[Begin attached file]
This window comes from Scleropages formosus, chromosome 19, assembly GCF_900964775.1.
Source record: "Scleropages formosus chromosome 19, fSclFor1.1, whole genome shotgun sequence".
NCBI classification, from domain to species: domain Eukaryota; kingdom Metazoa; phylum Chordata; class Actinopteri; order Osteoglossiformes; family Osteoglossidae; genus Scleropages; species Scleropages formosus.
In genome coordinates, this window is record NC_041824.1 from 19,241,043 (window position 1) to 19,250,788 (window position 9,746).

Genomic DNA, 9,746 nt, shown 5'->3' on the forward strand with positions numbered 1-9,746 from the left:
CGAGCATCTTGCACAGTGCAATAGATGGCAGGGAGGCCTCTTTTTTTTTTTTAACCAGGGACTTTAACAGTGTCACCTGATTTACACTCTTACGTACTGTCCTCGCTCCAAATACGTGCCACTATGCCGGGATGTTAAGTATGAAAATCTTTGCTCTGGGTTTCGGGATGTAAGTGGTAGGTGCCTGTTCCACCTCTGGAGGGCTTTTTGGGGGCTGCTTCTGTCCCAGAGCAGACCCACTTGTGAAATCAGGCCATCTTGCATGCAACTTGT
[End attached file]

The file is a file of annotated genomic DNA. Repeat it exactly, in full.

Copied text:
This window comes from Scleropages formosus, chromosome 19, assembly GCF_900964775.1.
Source record: "Scleropages formosus chromosome 19, fSclFor1.1, whole genome shotgun sequence".
NCBI classification, from domain to species: domain Eukaryota; kingdom Metazoa; phylum Chordata; class Actinopteri; order Osteoglossiformes; family Osteoglossidae; genus Scleropages; species Scleropages formosus.
In genome coordinates, this window is record NC_041824.1 from 19,241,043 (window position 1) to 19,250,788 (window position 9,746).

Genomic DNA, 9,746 nt, shown 5'->3' on the forward strand with positions numbered 1-9,746 from the left:
CGAGCATCTTGCACAGTGCAATAGATGGCAGGGAGGCCTCTTTTTTTTTTTTAACCAGGGACTTTAACAGTGTCACCTGATTTACACTCTTACGTACTGTCCTCGCTCCAAATACGTGCCACTATGCCGGGATGTTAAGTATGAAAATCTTTGCTCTGGGTTTCGGGATGTAAGTGGTAGGTGCCTGTTCCACCTCTGGAGGGCTTTTTGGGGGCTGCTTCTGTCCCAGAGCAGACCCACTTGTGAAATCAGGCCATCTTGCATGCAACTTGT